Schwerner's widow, Rita Schwerner Bender, said she hopes the case is the beginning, not the end, of Mississippi's efforts to bring justice to victims of crimes sparked by racial hatred. She called it "a day of great importance to all of us," but said others also should be held responsible for the slayings.
"Preacher Killen didn't act in a vacuum," she said. "The state of Mississippi was complicit in these crimes and all the crimes that occurred, and that has to be opened up."
Goodman's 89-year-old mother, Carolyn, said from her home in New York on Tuesday that the real heroes were those who stood up to the hate groups.
"I know a lot of people in Mississippi who have risked their lives," Carolyn Goodman said. "I would say those are the most important people in my life. All the people who have stood up and the victims of the Klan.
"I think most of the people are wonderful down there," said Goodman, who was in Philadelphia last week to testify about her son. "There are a few rotten apples in every barrel."
Killen's lawyers conceded he was in the KKK but said that did not make him guilty. They pointed out that prosecutors offered no witnesses or evidence that put Killen at the scene of the crime. Killen did not take the stand, but has long claimed he was at a wake at a funeral home when the victims were killed.
Defense attorney James McIntyre said he will appeal on the grounds that the jury should not have been allowed to consider the manslaughter charges.
With a murder charge, prosecutors had to prove intent to kill. With a manslaughter charge, they had to prove only that a victim died while another crime was being committed.
Juror Warren Paprocki said the jury initially was split.
"On the one hand, this guy needs to be convicted. And on the other hand, the state needed to present better evidence," said Paprocki, 54, of Philadelphia.
Paprocki said he hopes the conviction will change the way people look at Mississippi. He said the jury of blacks and whites worked well together.
"I saw no racial polarization in (deliberations)," he said. "This is 2005 in Mississippi, not 1964. We are not barefoot and illiterate down here."
Killen was only person ever brought up on murder charges in the case by the state of Mississippi.
Killen was tried in 1967 on federal charges of violating the victims' civil rights. But the all-white jury deadlocked, with one juror saying she could not convict a preacher. Seven others were convicted, but none served more than six years.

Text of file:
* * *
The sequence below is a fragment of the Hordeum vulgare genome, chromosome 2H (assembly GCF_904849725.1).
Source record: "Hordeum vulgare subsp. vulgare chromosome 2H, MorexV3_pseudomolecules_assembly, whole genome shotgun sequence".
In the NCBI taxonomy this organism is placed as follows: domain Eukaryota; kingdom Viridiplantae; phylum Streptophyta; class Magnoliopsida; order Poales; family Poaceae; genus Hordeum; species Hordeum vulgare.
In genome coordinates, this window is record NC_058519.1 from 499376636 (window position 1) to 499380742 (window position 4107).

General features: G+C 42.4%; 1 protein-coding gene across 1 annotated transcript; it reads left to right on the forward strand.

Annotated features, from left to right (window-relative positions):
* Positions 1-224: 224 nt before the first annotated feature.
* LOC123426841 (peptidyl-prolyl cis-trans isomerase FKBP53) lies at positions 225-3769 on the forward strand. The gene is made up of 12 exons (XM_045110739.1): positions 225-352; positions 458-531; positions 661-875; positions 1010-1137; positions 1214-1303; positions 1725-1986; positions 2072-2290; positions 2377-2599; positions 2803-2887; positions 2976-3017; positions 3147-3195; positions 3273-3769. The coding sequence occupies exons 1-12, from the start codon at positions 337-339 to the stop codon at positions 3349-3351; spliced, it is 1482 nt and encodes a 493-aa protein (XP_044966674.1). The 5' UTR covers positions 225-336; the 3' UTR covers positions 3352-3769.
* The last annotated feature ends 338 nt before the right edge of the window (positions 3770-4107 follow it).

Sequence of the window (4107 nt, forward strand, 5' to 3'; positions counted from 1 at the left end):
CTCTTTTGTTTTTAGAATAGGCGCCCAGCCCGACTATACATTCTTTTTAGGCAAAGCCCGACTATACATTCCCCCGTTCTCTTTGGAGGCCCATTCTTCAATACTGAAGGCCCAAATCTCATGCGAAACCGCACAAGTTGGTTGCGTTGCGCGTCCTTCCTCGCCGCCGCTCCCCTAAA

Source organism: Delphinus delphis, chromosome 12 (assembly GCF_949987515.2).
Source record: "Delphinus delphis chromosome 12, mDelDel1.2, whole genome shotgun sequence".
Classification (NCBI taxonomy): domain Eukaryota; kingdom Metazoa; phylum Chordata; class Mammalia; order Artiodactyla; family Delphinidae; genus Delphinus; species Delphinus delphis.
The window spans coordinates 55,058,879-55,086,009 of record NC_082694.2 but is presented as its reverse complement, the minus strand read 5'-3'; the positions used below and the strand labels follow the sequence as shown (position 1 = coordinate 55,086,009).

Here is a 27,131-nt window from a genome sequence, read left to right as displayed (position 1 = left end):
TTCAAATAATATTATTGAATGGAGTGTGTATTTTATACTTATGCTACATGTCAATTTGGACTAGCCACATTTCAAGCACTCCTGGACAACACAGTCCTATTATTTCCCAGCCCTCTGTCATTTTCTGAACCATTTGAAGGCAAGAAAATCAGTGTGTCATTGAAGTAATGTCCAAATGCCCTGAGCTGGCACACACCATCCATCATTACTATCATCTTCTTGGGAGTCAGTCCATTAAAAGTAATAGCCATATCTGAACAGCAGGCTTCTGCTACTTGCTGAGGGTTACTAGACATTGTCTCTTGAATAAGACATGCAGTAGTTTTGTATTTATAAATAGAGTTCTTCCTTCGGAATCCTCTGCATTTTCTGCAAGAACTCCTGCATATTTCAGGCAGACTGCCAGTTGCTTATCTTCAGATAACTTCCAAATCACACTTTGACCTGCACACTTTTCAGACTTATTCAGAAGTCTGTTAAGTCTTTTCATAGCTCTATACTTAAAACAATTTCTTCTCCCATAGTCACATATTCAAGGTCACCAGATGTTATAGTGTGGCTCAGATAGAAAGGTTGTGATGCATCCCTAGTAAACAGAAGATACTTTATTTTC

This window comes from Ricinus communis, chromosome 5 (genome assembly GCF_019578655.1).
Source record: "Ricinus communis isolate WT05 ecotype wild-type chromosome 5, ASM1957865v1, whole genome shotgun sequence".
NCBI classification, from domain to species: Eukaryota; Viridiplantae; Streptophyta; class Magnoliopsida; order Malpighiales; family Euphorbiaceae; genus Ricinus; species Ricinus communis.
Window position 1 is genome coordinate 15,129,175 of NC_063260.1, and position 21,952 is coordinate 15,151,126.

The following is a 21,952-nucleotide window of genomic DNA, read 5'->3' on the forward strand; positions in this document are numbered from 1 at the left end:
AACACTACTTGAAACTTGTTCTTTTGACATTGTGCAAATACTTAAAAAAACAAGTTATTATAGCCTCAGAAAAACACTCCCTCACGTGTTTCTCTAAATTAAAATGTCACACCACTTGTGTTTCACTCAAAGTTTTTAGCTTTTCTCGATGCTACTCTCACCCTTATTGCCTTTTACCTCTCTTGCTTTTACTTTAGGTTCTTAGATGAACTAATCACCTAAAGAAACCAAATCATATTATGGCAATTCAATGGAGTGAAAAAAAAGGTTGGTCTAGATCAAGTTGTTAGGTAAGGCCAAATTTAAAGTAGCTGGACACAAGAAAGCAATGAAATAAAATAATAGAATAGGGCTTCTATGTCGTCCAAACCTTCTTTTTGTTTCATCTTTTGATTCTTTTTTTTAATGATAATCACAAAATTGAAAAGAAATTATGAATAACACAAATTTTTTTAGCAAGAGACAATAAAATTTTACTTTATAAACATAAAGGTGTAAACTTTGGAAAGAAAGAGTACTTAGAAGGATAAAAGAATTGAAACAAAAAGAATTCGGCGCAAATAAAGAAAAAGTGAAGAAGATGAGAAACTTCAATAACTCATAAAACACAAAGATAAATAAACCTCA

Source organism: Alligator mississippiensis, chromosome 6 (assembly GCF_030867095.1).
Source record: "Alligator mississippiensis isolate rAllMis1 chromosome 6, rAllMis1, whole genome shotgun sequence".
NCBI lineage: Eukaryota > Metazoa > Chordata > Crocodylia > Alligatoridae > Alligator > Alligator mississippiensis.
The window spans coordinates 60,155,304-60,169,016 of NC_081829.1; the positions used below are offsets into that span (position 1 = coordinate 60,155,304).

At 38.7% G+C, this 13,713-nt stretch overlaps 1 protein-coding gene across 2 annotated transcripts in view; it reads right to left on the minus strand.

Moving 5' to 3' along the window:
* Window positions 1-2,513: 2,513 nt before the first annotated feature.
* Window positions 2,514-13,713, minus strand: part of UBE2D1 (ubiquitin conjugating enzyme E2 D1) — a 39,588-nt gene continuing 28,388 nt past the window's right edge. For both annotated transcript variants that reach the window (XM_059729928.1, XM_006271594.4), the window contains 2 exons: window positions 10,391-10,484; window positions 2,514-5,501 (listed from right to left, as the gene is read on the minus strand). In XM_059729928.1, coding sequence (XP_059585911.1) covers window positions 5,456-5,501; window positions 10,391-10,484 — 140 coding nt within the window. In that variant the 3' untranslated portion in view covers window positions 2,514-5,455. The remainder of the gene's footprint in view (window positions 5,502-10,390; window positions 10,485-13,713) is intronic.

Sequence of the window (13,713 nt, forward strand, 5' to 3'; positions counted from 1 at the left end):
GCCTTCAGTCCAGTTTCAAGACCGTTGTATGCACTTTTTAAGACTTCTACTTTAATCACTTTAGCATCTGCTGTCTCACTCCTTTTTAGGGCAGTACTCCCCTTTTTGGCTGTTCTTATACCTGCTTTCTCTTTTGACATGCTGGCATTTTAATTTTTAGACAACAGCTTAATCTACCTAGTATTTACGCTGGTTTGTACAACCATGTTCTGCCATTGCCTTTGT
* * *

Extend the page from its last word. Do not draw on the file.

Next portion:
The trial moved along swiftly, with testimony over only four days. Many of the witnesses from the 1967 trial are now dead; this time, their testimony was read aloud to the jury from the transcripts.
Witnesses -- primarily Klansmen -- testified that Killen was a local Klan organizer who led meetings where members discussed the "elimination" of "Goatee," as Schwerner was known because of his beard. Witnesses said Killen rounded up carloads of Klansmen to intercept the three men. According to testimony, Killen also told some Klansmen to get plastic gloves and helped arrange for a bulldozer to bury the bodies.
Killen's case marked the latest attempt in the Deep South to deal with unfinished business from the civil rights era.
In 1994, Mississippi won the conviction of Byron de la Beckwith for the 1963 sniper killing of state NAACP leader Medgar Evers.
In Alabama, Bobby Frank Cherry was convicted in 2002 of killing four black girls in the bombing of a Birmingham church in 1963 -- the deadliest attack of the civil rights era. In 2001, Thomas Blanton was convicted in the bombing.
State prosecutors also have reopened an investigation into the 1955 slaying of Chicago teenager Emmett Till in the Mississippi Delta. Till was kidnapped from his uncle's home after being accused of whistling at a white woman. Three days later, the 14-year-old's mutilated body was found in a river. Earlier this month, his remains were exhumed and autopsied.